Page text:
On August 2, 2011, the Company announced its preliminary financial results for the second quarter of 2011, reporting that the Company was performing well below expectations and that AgFeed expected to post a loss of $17 million, as it added $5 million in allowances for its bad debt expenses. Additionally, on August 9, 2011, AgFeed disclosed to the U.S. Securities and Exchange Commission the true nature of its finances and the Company’s decision to withdraw the Registration Statement for its Animal Nutrition business.Subsequently, on September 29, 2011, AgFeed announced that its Board of Directors has established a special committee to investigate the accounting relating to certain of the Company’s Chinese farm assets (acquired during 2007 and 2008) used in its hog production business, as well as the validity and collectability of certain of the Company’s accounts receivables relating to its animal nutrition business in China and any other issues that may arise during the course of the investigation. If you wish to serve as lead plaintiff, you must move the Court no later than December 17, 2011. A lead plaintiff is a representative party acting on behalf of other class members in directing the litigation. In order to be appointed lead plaintiff, the Court must determine that the class member’s claim is typical of the claims of other class members, and that the class member will adequately represent the class. Your ability to share in any recovery is not, however, affected by the decision whether or not to serve as a lead plaintiff. Any member of the proposed class may move the court to serve as lead plaintiff through counsel of their choice, or may choose to do nothing and remain an absent class member. While Rigrodsky & Long, P.A. did not file the Complaint in this matter, the firm, with offices in Wilmington, Delaware and Garden City, New York, regularly litigates securities class, derivative and direct actions, shareholder rights litigation and corporate governance litigation, including claims for breach of fiduciary duty and proxy violations in the Delaware Court of Chancery and in state and federal courts throughout the United States. Attorney advertising. Prior results do not guarantee a similar outcome.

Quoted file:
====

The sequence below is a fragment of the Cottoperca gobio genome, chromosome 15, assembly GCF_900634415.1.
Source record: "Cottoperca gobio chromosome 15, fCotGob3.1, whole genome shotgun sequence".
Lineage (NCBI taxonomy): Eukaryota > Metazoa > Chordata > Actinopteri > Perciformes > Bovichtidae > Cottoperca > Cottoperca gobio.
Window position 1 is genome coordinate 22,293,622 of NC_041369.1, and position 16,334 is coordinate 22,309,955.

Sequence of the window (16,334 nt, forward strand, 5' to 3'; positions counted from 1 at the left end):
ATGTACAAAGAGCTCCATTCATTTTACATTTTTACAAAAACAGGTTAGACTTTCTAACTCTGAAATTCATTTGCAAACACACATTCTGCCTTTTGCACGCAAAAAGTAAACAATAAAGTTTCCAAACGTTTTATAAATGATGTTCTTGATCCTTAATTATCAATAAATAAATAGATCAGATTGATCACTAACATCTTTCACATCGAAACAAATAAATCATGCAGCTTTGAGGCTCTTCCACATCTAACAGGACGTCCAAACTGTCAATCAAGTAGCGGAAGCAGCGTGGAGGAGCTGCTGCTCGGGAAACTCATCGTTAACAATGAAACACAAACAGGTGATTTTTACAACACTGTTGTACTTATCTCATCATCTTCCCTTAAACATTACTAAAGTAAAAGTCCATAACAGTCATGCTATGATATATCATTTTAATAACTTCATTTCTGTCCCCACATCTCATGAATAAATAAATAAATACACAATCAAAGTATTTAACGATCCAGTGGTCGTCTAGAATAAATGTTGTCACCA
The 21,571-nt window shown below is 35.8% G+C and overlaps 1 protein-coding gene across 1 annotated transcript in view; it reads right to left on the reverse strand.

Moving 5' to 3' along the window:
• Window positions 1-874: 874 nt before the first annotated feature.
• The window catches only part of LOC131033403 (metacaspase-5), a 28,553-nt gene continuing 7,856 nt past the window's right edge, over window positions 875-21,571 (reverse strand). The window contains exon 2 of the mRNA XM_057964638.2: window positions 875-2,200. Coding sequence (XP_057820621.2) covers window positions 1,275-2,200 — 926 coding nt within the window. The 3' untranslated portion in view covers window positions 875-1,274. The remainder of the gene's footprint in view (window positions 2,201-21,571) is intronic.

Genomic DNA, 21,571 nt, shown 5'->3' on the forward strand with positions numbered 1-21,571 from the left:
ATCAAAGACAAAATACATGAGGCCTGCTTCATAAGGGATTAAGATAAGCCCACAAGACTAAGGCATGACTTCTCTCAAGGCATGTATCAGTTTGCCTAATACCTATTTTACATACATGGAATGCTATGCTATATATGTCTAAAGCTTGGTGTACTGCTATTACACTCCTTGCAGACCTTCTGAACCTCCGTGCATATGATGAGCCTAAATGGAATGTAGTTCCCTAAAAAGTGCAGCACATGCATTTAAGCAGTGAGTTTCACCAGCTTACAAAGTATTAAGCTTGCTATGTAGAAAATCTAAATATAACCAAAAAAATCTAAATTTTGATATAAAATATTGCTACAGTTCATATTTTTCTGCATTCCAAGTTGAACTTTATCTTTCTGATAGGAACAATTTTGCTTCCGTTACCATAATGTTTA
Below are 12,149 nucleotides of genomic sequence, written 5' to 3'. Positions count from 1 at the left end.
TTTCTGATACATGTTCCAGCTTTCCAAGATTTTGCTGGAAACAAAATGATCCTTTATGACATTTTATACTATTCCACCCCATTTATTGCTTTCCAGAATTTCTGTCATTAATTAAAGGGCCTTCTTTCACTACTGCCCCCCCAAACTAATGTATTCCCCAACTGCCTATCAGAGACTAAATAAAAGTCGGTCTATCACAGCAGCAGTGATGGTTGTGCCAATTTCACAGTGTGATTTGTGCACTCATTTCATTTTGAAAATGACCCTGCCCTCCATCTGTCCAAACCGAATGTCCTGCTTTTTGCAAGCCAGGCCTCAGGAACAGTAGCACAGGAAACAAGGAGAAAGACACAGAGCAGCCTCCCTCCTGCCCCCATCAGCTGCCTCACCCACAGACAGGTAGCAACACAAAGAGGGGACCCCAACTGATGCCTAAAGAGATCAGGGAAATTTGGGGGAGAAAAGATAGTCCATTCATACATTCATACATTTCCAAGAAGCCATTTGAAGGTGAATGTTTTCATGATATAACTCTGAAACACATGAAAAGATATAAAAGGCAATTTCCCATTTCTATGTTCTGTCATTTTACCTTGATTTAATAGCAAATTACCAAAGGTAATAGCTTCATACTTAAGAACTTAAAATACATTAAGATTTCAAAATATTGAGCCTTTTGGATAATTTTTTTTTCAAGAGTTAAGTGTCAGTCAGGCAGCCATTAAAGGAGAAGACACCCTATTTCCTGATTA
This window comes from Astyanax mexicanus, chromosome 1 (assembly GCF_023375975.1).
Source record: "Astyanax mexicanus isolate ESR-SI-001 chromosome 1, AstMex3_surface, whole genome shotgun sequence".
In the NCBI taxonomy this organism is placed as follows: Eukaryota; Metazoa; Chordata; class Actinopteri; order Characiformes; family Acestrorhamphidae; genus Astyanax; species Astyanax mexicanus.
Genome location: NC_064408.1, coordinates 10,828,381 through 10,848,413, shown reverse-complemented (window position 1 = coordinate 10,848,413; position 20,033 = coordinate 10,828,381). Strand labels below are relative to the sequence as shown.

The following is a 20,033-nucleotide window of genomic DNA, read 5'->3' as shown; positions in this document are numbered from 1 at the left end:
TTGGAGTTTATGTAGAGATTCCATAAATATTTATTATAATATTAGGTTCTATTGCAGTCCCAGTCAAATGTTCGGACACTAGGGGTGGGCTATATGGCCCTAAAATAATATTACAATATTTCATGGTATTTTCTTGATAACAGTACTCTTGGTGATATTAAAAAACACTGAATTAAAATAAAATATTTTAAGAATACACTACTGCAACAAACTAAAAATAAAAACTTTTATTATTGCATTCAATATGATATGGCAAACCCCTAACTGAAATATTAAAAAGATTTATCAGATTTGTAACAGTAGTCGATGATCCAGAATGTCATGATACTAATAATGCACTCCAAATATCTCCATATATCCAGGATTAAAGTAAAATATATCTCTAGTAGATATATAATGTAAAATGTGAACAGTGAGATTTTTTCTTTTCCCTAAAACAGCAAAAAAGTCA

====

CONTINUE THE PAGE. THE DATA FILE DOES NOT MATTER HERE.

Rigrodsky & Long, P.A. announces that a class action lawsuit has been filed in the United States District Court for the Middle District of Tennessee on behalf of all persons or entities who purchased or otherwise acquired the stock of AgFeed Industries, Inc. (“AgFeed” or the “Company”) (Nasdaq: FEED) between March 16, 2009 and August 2, 2011, inclusive (the “Class Period”), alleging violations of the Securities Exchange Act of 1934 (the “Complaint”). If you wish to discuss this action or have any questions concerning this notice or your rights or interests, please contact Timothy J. MacFall, Esquire or Noah R. Wortman, Case Development Director of Rigrodsky & Long, P.A., 919 North Market Street, Suite 980 Wilmington, Delaware, 19801 at (888) 969-4242, by e-mail to email@example.com, or at: http://investigations.rigrodskylong.com/agfeedindustriesinc-feed/. According to its website, AgFeed is an international agri-business with operations in the United State and China. Founded in 1995 with a focus on animal nutrition, today AgFeed is made up of three distinct operating units: Animal Nutrition, Hog Production and Harvesting. The Complaint names AgFeed and certain of the Company’s current and former executives and officers as defendants. The Complaint alleges that during the Class Period, AgFeed made materially false and misleading statements regarding the Company’s financial health and in particular relating to its Animal Nutrition business. As a result, AgFeed’s stock price traded at artificially inflated prices during the Class Period. Specifically, the Complaint alleges that officials at the Company failed to disclose to investors material adverse facts that: (1) AgFeed’s collection efforts and credit dealings with its animal nutrition customers were not working because the “formula based analysis” the Company relied upon in determining accounts receivable and reserves for doubtful accounts was flawed; (2) allowances for doubtful accounts were materially undervalued; (3) accounts were overvalued and bad debts were undervalued, causing reported asset values to be overstated and expenses to be understated; and (4) AgFeed exaggerated its market edge as the combination of overstated assets and understated expenses resulted in creating an illusion of heightened profitability and failed to provide a “long-term picture” of AgFeed’s value.